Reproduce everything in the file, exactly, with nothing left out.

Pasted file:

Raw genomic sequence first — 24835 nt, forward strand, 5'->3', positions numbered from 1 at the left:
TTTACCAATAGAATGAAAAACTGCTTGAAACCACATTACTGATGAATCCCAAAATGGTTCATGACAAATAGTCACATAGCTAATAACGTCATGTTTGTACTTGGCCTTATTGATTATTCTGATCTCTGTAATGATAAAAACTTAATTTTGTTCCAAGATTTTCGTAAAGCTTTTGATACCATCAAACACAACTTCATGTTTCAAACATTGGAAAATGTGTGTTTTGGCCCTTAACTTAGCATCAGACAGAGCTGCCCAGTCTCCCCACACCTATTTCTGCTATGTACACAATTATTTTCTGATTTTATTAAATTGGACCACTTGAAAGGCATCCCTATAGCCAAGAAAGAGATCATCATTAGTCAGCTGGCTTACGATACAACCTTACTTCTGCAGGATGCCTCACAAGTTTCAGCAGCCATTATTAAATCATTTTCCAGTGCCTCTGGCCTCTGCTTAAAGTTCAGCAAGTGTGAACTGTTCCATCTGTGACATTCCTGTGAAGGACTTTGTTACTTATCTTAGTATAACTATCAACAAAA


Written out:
Raw genomic sequence first — 24835 nt, forward strand, 5'->3', positions numbered from 1 at the left:
TTTACCAATAGAATGAAAAACTGCTTGAAACCACATTACTGATGAATCCCAAAATGGTTCATGACAAATAGTCACATAGCTAATAACGTCATGTTTGTACTTGGCCTTATTGATTATTCTGATCTCTGTAATGATAAAAACTTAATTTTGTTCCAAGATTTTCGTAAAGCTTTTGATACCATCAAACACAACTTCATGTTTCAAACATTGGAAAATGTGTGTTTTGGCCCTTAACTTAGCATCAGACAGAGCTGCCCAGTCTCCCCACACCTATTTCTGCTATGTACACAATTATTTTCTGATTTTATTAAATTGGACCACTTGAAAGGCATCCCTATAGCCAAGAAAGAGATCATCATTAGTCAGCTGGCTTACGATACAACCTTACTTCTGCAGGATGCCTCACAAGTTTCAGCAGCCATTATTAAATCATTTTCCAGTGCCTCTGGCCTCTGCTTAAAGTTCAGCAAGTGTGAACTGTTCCATCTGTGACATTCCTGTGAAGGACTTTGTTACTTATCTTAGTATAACTATCAACAAAA